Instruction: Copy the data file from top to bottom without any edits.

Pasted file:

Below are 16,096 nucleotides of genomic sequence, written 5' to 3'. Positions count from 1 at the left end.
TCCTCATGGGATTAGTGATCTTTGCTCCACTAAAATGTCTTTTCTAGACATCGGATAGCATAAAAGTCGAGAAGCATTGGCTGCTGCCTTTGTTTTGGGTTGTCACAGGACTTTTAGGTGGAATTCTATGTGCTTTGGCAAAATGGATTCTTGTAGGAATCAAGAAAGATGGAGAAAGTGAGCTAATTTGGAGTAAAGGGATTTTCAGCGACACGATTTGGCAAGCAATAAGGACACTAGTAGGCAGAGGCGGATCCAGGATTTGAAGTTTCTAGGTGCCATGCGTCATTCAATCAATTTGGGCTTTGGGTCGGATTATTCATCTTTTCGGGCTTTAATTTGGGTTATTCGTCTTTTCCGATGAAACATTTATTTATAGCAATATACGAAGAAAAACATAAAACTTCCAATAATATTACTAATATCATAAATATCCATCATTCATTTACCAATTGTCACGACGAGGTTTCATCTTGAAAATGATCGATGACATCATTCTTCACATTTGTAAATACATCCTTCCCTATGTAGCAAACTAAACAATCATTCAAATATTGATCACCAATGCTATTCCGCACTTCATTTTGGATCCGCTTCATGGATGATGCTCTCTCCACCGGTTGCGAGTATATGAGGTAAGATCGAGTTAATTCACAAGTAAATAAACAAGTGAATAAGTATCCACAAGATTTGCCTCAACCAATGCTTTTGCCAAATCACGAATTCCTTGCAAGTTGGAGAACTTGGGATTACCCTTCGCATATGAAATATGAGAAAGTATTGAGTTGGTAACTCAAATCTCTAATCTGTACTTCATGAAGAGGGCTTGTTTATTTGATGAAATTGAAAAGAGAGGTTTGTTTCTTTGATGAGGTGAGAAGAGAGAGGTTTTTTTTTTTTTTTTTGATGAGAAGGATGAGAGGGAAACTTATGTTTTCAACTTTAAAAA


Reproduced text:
Below are 16,096 nucleotides of genomic sequence, written 5' to 3'. Positions count from 1 at the left end.
TCCTCATGGGATTAGTGATCTTTGCTCCACTAAAATGTCTTTTCTAGACATCGGATAGCATAAAAGTCGAGAAGCATTGGCTGCTGCCTTTGTTTTGGGTTGTCACAGGACTTTTAGGTGGAATTCTATGTGCTTTGGCAAAATGGATTCTTGTAGGAATCAAGAAAGATGGAGAAAGTGAGCTAATTTGGAGTAAAGGGATTTTCAGCGACACGATTTGGCAAGCAATAAGGACACTAGTAGGCAGAGGCGGATCCAGGATTTGAAGTTTCTAGGTGCCATGCGTCATTCAATCAATTTGGGCTTTGGGTCGGATTATTCATCTTTTCGGGCTTTAATTTGGGTTATTCGTCTTTTCCGATGAAACATTTATTTATAGCAATATACGAAGAAAAACATAAAACTTCCAATAATATTACTAATATCATAAATATCCATCATTCATTTACCAATTGTCACGACGAGGTTTCATCTTGAAAATGATCGATGACATCATTCTTCACATTTGTAAATACATCCTTCCCTATGTAGCAAACTAAACAATCATTCAAATATTGATCACCAATGCTATTCCGCACTTCATTTTGGATCCGCTTCATGGATGATGCTCTCTCCACCGGTTGCGAGTATATGAGGTAAGATCGAGTTAATTCACAAGTAAATAAACAAGTGAATAAGTATCCACAAGATTTGCCTCAACCAATGCTTTTGCCAAATCACGAATTCCTTGCAAGTTGGAGAACTTGGGATTACCCTTCGCATATGAAATATGAGAAAGTATTGAGTTGGTAACTCAAATCTCTAATCTGTACTTCATGAAGAGGGCTTGTTTATTTGATGAAATTGAAAAGAGAGGTTTGTTTCTTTGATGAGGTGAGAAGAGAGAGGTTTTTTTTTTTTTTTTTGATGAGAAGGATGAGAGGGAAACTTATGTTTTCAACTTTAAAAA